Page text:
As part of the mullion attaching means, the front surface 36 includes a plurality of equi-distantly spaced recesses 44 along the entire longitudinal extent of the body element which thus aids bearing capacity. In this embodiment, the recesses 44 break out onto the major side surfaces 40. However, the recesses can be formed to be enclosed.

The break out of the recesses 44 results in castellations 46 or a tooth-like profile being formed along the body element 24.

A through-hole 48 is formed in the base of each recess 44 to extend to and break out from the rear surface 38 of the body element 24. The recesses 44 and the through-holes 48 are dimensioned to receive as a close-fit the first fasteners 26 of the mullion attaching means.

As shown in FIG. 3, the first fasteners 26 have an elongate shank 50, at least threaded at a head-end 52, and a pivotable catch element 54 at or adjacent to a tail-end 56. A face 58 of the shank 50 at the head-end 52 preferably includes a slot (not shown) to receive a screw-driver or similar tool. The pivotable catch element 54 has a pivot axis which extends laterally to the longitudinal extent of the shank 50. The pivotable catch element 54 is asymmetric about the pivot axis, resulting in the pivotable catch element 54 having the tendency to pivot to a position in which a longitudinal extent of the catch element 54 is normal to the longitudinal extent of the shank 50.

The energy break means comprises a plurality of energy break devices, including an insulating sheet 60 for interposition between the rear mullion-facing surface 38 of the body element 24 and the stem portion 16 of the glazing bar 14, an insulating flanged sleeve 62 for location on the base of each recess 44 and which projects into the through-hole 48, and an insulating cap 64 for positioning in the recess 44 to cover the head-end 52 of the first fastener 26.

The tail-end 56 and/or the pivotable catch element 54 of the first fasteners 26 is/are also, preferably, formed of or covered in insulating material, thus also forming part of the energy break means.

To attach the body element 24 of the adapter 22 to the stem portion 16 of the glazing bar 14, through-holes 66 of sufficient dimension to receive the tail-end 56 of the first fasteners 26 are first formed, typically by an installer using a drill, in the base of the channel 18 of the stem portion 16 and into the box-section mullion 12. The body element 24 is placed on the edges of the stem portion 16, with the insulating sheet 60 therebetween. The first fasteners 26 are slid into the respective recesses 44 in the body element 24, into the insulating flanged sleeves 62, and through the through-holes 48, 66, until the tail-ends 56 project into the interior of the box-section mullion 12. Once free of the constraints of the through-holes 66, the pivotable catch elements 54 pivot and abut against an interior surface of the box-section mullion 12, thus preventing the first fasteners 26 from being withdrawn. A mating threaded nut 68 is then wound onto the head-end 52 of the shank 50. The nut 68 is wound down into the recess 44 until it abuts against the insulating flanged sleeve 62 on the base of the recess 44. The body element 24 is thus securely clamped to the stem portion 16, and the insulating caps 64 are pressed into the recesses 44.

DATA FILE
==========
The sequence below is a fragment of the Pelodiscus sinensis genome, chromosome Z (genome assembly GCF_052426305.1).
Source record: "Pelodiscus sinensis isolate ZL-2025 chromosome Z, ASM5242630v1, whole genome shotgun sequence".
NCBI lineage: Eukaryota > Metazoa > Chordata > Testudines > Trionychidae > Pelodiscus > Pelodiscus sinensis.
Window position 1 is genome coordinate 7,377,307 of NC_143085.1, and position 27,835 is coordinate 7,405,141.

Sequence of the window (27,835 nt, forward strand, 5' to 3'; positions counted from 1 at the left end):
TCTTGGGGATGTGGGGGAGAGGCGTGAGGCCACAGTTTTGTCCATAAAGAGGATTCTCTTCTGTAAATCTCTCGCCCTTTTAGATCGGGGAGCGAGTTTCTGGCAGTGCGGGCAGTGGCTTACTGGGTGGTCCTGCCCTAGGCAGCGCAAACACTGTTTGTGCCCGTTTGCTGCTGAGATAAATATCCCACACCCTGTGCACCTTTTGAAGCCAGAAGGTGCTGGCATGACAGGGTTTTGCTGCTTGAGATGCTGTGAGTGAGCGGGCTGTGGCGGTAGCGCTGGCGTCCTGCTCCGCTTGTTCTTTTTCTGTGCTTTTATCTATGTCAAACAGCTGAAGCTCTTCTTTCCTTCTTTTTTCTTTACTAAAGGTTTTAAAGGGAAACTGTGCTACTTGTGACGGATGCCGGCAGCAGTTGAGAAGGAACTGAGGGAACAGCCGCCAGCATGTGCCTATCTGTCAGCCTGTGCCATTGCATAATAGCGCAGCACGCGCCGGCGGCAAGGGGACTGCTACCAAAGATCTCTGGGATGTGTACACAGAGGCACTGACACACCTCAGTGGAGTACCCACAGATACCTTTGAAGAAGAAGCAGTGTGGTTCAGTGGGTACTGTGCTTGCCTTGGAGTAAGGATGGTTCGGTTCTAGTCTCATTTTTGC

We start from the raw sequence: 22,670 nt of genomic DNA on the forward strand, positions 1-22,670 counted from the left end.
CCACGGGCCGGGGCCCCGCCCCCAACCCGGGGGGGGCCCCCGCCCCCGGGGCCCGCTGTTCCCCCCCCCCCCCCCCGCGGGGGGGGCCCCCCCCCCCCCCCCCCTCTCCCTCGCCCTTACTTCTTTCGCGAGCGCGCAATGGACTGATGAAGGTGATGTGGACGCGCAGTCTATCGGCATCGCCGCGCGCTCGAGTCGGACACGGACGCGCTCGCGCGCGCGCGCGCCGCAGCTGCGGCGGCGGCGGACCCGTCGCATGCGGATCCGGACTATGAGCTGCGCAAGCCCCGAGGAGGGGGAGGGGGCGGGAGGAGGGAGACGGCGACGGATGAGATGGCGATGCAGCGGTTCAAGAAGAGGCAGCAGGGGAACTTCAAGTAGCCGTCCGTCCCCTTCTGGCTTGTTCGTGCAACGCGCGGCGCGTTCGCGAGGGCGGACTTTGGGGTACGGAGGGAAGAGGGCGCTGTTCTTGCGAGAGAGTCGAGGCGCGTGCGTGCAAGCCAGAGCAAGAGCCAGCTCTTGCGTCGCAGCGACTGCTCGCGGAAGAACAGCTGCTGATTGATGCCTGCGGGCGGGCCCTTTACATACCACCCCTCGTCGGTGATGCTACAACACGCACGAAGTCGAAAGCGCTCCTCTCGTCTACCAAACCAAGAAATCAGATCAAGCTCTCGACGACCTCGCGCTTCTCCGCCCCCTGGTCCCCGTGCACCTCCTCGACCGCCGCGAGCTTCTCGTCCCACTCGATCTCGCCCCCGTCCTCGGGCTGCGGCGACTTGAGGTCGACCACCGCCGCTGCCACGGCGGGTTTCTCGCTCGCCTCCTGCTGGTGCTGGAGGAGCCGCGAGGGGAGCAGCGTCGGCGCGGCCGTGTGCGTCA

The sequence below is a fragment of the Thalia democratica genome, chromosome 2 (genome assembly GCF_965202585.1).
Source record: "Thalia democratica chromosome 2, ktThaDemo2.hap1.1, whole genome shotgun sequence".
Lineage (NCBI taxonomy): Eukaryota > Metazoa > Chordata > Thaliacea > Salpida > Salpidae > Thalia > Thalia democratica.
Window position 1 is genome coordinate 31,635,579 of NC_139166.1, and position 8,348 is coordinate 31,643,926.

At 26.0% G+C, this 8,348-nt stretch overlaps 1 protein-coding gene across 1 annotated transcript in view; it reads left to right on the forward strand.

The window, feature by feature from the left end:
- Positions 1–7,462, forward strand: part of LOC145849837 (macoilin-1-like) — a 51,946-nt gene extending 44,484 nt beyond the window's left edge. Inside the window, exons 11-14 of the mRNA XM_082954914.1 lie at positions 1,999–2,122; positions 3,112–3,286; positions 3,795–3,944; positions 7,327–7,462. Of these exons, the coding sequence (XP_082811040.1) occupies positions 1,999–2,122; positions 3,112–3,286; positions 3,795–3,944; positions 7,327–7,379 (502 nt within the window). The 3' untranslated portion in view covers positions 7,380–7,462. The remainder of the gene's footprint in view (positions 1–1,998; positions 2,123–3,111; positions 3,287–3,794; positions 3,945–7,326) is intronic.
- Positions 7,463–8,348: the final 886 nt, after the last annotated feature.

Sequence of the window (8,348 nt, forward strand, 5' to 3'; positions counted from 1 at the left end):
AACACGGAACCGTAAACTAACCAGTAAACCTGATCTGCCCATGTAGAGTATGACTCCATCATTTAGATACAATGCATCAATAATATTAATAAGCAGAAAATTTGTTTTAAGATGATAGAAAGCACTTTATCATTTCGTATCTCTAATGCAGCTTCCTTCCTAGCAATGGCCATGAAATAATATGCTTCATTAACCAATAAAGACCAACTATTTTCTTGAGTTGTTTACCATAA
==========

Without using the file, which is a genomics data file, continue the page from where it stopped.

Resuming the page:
The first fasteners 26 described above are obviously beneficial, since they provide far greater load bearing capacity for the solar-shading bracket 30. However, other kinds of fasteners can be utilised, for example, self-tapping screws. In this case, through-holes 66 which extend between the base of the stem portion 16 and the interior of the box-section mullion 12 could be dispensed with, and the self-tapping screws can simply engage with the side walls 20 of the channel 18 of the stem portion 16.

As part of the bracket attaching means, a plurality of lateral through-openings 70 are formed through the major side surfaces 40 of the body element 24. The through-openings 70 are dimensioned to closely receive the second fasteners 28 of the bracket attaching means. The mullion attaching means and the bracket attaching means thus in use extend transversely, and typically laterally, to each other.

To attach the solar-shading bracket 30 to the installed adapter 22, the U-shaped saddle portion 34 is simply seated on the body element 24. Side walls 72 of the U-shaped saddle portion 34 of the bracket 30 are typically preformed with holes which match the through-openings 70 formed in the body element 24 of the adapter 22. The second fasteners 28 are thus slid through the holes in the side walls 72 of the saddle portion 34 of the bracket 30, and through the though-openings 70 in the body element 24, thereby engaging the bracket 30 with the adapter 22.

The glazing bar 14 typically has insulating rubber strips which run in spaced parallel relationship with the stem portion 16. The panes of glass abut the insulating strips, and a pressure plate is then used to clamp the panes of glass in place. The pressure plate is connected to the stem portion 16 by threaded fasteners. The pressure plate also includes similar insulating rubber strips which oppose those on the glazing bar 14. Thus, each pane of glass is sandwiched tightly between the glazing bar and the pressure plate. This is common practice and well known in the field.